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Pharmacopsychiatry. 2013 Jul;46(5):169-74. doi: 10.1055/s-0033-1343485. Epub 2013 Jul 3.

No significant association between the alpha-2A-adrenergic receptor gene and treatment response in combined or inattentive subtypes of attention-deficit hyperactivity disorder.

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Division of Child and Adolescent Psychiatry, Department of Psychiatry, Seoul National University College of Medicine, Seoul, Republic of Korea.



Given the shortage of pharmacogenetic studies on treatment response according to subtype of attention-deficit hyperactivity disorder (ADHD), we investigated the associations between the MspI and DraI polymorphisms of the alpha-2 A-adrenergic receptor gene (ADRA2A) and treatment response to methylphenidate according to subtype of ADHD.


We enrolled 115 medication-naïve children with ADHD into an open label 8-week trial of methylphenidate. The participants were genotyped and evaluated using the Clinical -Global Impression (CGI), ADHD rating scale, and Continuous Performance Test (CPT) pre- and post-treatment.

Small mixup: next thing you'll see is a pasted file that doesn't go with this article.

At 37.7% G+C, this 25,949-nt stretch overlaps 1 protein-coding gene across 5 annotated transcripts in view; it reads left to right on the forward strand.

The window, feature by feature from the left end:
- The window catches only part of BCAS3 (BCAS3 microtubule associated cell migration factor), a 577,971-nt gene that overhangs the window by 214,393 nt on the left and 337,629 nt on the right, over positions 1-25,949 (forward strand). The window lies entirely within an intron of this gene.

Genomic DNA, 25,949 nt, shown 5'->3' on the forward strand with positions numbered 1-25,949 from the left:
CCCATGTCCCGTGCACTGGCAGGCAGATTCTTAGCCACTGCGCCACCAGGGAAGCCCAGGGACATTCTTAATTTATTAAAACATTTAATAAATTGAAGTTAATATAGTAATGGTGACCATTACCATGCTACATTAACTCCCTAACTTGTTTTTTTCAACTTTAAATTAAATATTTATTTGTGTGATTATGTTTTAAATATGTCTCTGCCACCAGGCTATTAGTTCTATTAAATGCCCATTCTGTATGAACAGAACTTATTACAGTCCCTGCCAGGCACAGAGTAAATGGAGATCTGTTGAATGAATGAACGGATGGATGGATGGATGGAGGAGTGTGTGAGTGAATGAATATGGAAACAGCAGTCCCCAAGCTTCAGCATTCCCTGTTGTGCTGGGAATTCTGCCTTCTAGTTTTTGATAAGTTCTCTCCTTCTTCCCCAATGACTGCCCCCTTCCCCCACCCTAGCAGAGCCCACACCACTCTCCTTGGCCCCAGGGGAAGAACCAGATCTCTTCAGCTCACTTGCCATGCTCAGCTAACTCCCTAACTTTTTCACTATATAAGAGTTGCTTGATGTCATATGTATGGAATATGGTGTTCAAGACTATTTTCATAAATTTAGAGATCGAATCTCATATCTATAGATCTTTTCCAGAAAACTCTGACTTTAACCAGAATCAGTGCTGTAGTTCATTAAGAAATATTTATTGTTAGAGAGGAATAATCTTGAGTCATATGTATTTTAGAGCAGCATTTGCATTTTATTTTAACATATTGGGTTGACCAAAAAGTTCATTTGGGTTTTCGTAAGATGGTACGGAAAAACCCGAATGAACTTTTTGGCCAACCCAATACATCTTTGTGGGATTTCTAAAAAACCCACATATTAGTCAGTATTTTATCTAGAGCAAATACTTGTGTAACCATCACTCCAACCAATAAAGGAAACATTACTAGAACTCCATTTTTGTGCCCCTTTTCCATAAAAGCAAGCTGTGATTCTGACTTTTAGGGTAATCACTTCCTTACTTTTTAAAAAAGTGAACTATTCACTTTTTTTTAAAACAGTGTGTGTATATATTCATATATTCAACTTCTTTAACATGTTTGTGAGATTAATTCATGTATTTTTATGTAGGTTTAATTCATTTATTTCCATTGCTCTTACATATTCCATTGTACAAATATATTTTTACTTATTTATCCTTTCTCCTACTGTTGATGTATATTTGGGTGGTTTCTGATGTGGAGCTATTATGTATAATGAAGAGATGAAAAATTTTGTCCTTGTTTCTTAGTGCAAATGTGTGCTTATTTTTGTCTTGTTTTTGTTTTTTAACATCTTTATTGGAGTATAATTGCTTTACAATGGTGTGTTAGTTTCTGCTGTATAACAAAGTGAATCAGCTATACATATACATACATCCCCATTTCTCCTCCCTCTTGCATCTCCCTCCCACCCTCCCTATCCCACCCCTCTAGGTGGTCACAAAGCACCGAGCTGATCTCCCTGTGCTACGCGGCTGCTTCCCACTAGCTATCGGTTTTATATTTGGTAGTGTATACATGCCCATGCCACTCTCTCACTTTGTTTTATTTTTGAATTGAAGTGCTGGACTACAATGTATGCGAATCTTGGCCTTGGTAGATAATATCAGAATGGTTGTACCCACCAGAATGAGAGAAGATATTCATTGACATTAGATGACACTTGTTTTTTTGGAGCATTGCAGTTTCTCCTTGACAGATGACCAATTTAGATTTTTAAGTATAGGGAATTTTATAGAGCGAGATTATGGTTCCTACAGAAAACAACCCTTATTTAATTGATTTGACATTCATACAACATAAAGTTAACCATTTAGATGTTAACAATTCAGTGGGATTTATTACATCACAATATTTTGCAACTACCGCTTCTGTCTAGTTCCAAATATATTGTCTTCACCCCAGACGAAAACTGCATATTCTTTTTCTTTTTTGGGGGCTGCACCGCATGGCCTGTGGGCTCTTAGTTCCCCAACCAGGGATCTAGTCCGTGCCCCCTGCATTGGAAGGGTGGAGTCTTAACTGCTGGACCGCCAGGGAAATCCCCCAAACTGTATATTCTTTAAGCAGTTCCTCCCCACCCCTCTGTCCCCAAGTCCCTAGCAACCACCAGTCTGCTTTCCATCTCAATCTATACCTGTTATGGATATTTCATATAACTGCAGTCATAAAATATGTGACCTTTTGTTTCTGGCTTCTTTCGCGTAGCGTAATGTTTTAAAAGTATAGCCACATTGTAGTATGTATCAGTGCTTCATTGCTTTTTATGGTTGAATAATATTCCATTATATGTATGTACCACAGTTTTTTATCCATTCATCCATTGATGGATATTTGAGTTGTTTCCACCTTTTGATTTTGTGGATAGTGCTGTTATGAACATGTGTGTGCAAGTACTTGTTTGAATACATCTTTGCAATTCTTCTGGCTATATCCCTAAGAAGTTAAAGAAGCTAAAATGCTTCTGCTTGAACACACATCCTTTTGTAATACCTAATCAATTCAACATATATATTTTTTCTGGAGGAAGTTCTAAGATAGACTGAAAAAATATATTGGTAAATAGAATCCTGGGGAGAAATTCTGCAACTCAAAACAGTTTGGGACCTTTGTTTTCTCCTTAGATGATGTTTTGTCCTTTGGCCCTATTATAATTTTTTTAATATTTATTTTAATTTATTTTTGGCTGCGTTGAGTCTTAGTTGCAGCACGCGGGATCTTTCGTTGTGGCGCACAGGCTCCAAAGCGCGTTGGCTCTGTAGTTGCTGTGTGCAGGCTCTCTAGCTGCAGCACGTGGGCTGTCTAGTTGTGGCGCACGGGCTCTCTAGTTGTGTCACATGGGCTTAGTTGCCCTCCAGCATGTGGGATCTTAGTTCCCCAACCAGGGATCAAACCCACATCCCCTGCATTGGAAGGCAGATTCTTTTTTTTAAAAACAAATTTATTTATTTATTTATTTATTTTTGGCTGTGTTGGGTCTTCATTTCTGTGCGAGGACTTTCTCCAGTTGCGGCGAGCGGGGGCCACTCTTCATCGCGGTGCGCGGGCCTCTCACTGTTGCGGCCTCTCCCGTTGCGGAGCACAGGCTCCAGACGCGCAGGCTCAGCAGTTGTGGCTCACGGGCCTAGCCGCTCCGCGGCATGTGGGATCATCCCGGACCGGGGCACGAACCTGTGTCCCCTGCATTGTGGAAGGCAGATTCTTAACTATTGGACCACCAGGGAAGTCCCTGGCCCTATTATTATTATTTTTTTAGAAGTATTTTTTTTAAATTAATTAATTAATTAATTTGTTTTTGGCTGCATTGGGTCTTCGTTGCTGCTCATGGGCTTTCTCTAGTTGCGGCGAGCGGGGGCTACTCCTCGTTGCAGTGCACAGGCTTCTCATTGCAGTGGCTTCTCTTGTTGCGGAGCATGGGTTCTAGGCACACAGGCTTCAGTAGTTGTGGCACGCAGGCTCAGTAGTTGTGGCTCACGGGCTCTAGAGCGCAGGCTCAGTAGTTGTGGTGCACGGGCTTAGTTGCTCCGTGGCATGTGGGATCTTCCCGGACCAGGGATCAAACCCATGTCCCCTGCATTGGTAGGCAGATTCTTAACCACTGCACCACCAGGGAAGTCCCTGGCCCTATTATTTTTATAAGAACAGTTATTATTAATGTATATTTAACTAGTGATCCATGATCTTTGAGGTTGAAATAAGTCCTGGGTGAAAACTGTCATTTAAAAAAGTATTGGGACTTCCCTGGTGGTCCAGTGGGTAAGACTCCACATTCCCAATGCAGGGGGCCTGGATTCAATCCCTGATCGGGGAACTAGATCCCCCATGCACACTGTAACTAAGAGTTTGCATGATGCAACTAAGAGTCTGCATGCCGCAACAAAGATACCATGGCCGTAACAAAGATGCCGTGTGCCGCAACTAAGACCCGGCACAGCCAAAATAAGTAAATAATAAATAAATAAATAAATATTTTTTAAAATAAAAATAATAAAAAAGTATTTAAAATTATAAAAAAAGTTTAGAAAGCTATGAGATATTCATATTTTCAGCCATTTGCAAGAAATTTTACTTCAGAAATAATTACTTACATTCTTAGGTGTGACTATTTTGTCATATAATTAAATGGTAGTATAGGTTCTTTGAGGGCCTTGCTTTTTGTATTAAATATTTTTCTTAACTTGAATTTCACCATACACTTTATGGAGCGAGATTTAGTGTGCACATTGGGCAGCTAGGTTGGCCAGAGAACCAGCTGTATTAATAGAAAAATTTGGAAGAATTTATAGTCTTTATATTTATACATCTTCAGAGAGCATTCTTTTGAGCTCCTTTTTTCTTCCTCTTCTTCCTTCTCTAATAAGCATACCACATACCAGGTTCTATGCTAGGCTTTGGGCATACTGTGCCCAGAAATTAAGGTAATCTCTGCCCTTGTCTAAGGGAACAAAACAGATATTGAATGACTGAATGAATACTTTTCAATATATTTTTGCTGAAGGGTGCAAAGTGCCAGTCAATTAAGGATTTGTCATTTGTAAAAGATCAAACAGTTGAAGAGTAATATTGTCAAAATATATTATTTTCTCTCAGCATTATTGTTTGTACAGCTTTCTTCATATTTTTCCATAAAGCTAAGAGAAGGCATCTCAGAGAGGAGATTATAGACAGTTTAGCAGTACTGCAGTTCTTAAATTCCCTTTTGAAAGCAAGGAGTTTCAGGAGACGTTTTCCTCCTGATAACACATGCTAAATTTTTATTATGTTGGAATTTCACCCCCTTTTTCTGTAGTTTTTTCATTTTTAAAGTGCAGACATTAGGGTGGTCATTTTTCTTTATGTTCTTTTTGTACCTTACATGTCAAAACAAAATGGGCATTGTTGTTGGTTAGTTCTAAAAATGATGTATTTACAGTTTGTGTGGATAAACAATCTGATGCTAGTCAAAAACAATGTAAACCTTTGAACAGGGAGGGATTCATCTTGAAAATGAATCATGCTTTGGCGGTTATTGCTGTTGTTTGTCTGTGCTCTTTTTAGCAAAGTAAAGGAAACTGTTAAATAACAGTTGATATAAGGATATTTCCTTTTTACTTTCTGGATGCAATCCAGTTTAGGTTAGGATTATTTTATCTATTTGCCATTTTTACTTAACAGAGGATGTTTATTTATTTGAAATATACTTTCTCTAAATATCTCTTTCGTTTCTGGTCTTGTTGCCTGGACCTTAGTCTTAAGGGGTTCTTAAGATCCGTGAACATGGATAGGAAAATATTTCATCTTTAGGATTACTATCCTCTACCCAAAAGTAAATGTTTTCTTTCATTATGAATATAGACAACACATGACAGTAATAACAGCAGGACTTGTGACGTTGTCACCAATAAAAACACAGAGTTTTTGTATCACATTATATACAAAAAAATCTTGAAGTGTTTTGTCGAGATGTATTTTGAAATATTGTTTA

There was no statistically significant association between the MspI or DraI genotypes and the relative frequency of CGI-improvement (CGI-I) 1 or 2 status among any of the groups (all types of ADHD, ADHD-C, or ADHD-I). However, among the children with ADHD-C, those subjects with the C/C genotype at the ADRA2A DraI polymorphism tended to have a CGI-I 1 or 2 status post-treatment (OR=4.45, p=0.045).


The results of this study do not support the association between the the MspI or DraI genotypes and treatment response to methylphenidate in ADHD. However, our results -suggest that subtypes might influence pharmacogenetic results in ADHD.·available online at

[Indexed for MEDLINE]

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